Archive for June 7, 2018

Flexiti Acquires TD Private Label Credit Card Portfolio for $250M

Posted in Commentary with tags on June 7, 2018 by itnerd

Flexiti, a leading provider of Point-Of-Sale (POS) financing and payment technology, today announced the acquisition of TD Financing Services’ (TDFS) Canadian private label credit card portfolio valued at approximately $250 million. This is a significant transaction in the consumer lending space, making Flexiti a leading private label credit card issuer in the country. The acquisition includes an equity investment of over $50 million led by Globalive Capital, giving them a controlling position in Flexiti. A founding investor, Globalive Capital’s follow-on investment demonstrates its commitment to accelerating Flexiti’s growth and innovation in the alternative lending space. Flexiti has also secured new $350 million senior and mezzanine credit facilities, including $300 million provided by Credit Suisse AG,Cayman Islands Branch, providing capital to support the portfolio acquisition and its strong growth trajectory.

The acquisition adds more than one million new credit card customers, and 900 new merchant locations currently offering TDFS credit card financing at their locations, to Flexiti’s client base.

Founded in 2013, Flexiti is a Toronto-based fintech private label credit card issuer, offering POS financing at big-ticket retailers to make their customers’ purchases more affordable. Through its award-winning mobile application process, customers can apply for financing and receive approval within minutes – no paperwork, no scanning or mailing. With minimal integration required into existing POS systems, retailers can quickly scale across multiple locations and sales channels to offer financing to all of their customers, in-store and online.

 

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There’s A Deal Between The US & ZTE… Which Is A Slap On The Wrist To ZTE

Posted in Commentary with tags on June 7, 2018 by itnerd

Well, it seems that ZTE may live another day thanks to a deal that they cut with the US. Here’s what they have apparently agreed to:

China’s ZTE will pay a $1 billion penalty and will embed a U.S. appointed compliance team, terms that are similar to those President Trump discussed last month when he revealed that Chinese leaders had asked him to look into the matter. “At about 6 a.m. this morning, we executed a definitive agreement with ZTE,” Commerce Secretary Wilbur Ross told CNBC in an interview Thursday. “And that brings to a conclusion this phase of the development with them.” Trump asked the Commerce Department to investigate the restrictions on ZTE in April following a request from Chinese President Xi Jinping. Commerce imposed a seven-year ban after the company sold American-made products to Iran, a violation of U.S. sanctions.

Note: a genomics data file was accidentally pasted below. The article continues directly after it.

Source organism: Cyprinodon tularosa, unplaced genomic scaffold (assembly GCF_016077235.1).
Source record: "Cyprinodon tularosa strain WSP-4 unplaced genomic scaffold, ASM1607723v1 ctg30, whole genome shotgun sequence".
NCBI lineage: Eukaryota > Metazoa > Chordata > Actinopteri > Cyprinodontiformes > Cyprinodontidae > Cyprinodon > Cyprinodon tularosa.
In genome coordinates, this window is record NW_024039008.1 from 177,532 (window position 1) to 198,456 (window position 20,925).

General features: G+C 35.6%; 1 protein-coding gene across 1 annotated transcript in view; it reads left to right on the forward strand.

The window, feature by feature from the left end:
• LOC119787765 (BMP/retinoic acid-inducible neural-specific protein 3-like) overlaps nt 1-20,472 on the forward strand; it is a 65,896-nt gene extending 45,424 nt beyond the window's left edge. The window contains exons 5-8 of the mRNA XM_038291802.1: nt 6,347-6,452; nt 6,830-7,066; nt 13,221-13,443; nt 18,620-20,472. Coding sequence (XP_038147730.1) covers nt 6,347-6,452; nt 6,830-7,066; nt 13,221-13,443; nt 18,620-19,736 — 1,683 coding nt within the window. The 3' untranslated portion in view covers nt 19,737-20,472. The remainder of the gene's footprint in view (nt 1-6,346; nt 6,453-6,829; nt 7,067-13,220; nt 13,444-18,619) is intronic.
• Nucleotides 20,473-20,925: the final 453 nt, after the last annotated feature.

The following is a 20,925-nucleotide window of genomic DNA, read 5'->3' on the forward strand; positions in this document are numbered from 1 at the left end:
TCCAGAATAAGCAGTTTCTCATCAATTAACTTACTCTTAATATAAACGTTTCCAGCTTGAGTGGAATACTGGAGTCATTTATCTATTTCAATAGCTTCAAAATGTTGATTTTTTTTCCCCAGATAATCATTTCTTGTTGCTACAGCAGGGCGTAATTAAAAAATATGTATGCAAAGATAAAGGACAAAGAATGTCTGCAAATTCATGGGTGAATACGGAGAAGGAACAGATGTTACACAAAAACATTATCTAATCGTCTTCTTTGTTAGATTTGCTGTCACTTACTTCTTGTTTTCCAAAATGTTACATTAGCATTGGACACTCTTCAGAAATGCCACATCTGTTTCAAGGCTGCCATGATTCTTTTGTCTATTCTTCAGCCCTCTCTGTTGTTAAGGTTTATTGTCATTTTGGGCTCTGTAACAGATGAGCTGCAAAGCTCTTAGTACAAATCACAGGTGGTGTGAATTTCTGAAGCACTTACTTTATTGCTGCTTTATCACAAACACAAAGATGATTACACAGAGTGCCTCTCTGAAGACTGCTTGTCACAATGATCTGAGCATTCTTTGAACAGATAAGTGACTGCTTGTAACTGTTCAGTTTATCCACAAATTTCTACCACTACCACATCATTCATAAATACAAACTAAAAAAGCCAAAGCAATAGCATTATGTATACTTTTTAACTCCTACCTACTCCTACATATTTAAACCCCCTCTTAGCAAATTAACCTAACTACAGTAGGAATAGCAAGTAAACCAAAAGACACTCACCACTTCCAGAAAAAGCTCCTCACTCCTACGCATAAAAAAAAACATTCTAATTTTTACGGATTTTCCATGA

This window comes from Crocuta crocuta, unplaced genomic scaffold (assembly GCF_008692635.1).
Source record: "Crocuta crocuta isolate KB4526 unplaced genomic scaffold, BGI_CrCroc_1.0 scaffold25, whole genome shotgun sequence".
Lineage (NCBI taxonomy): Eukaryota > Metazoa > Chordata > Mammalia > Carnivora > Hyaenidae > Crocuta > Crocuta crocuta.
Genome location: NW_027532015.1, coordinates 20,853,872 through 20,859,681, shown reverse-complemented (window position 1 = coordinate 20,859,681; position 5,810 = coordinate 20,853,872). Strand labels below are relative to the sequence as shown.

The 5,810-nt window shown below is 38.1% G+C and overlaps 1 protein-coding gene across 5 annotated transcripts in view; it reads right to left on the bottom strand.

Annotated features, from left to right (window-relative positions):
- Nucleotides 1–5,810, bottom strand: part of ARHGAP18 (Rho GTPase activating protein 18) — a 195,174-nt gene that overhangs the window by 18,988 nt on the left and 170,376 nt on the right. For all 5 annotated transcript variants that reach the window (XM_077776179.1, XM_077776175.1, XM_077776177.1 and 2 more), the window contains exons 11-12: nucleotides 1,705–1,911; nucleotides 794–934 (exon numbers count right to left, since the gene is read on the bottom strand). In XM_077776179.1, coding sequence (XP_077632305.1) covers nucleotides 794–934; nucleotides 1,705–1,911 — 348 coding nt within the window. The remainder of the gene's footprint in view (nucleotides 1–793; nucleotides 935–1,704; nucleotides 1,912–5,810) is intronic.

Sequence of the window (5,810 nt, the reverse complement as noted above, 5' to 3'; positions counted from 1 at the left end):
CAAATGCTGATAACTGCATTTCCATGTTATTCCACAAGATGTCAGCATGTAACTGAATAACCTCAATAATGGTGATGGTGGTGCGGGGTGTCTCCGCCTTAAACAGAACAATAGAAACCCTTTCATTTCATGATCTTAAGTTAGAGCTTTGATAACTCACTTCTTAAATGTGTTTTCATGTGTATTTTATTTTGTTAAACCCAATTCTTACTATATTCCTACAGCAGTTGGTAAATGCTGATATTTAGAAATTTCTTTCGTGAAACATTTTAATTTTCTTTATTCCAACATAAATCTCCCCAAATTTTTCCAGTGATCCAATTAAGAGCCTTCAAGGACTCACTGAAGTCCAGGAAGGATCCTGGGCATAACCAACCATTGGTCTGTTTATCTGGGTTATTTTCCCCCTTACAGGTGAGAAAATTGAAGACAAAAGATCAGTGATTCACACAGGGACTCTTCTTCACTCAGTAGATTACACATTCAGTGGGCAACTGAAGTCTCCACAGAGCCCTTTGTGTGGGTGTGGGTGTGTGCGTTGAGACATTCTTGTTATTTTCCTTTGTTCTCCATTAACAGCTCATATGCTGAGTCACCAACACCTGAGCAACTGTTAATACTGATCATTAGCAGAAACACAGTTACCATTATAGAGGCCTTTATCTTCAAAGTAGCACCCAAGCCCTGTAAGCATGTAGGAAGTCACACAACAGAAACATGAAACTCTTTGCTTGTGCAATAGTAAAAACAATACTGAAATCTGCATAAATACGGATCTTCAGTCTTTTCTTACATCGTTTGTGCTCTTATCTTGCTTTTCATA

In my humble opinion, ZTE really won’t suffer. ZTE will easily recoup the $1 billion in penalties just by the fact that its share price will certainly jump up with this news alone. So they come out the winners in all of this. And the US would have missed a glorious opportunity to send a message to those who wanted to copy and paste ZTE’s behaviour.

VPNFilter: The Pwnage Is Worse Than Previously Thought

Posted in Commentary with tags on June 7, 2018 by itnerd

I have some bad news for you.

The VPNFilter malware that infected over 500,000 routers and NAS devices across a number of countries is much worse than previously thought. According to new research by the Cisco Talos security team, the malware which was initially thought to be able to infect devices from Linksys, MikroTik, Netgear, TP-Link, and QNAP can also infect routers made by ASUS, D-Link, Huawei, Ubiquiti, UPVEL, and ZTE. I would take a look at the list that Cisco Talos has come up with and see if your networking hardware is on the list.

Now if it is on that list, the plan of action that you should take to protect yourself is to update to the absolute latest firmware for your device. But you should also factory reset your router, turn off remote administration, and make sure you have it using a strong non-default password.

One other thing, you should consider the list above to be incomplete. It is highly likely that many other devices are affected by VPNFilter. Thus out of an abundance of caution, you may want to perform those steps on your router even if it isn’t on that list. I know I did.

 

Infographic: The Basics of Amazon

Posted in Commentary on June 7, 2018 by itnerd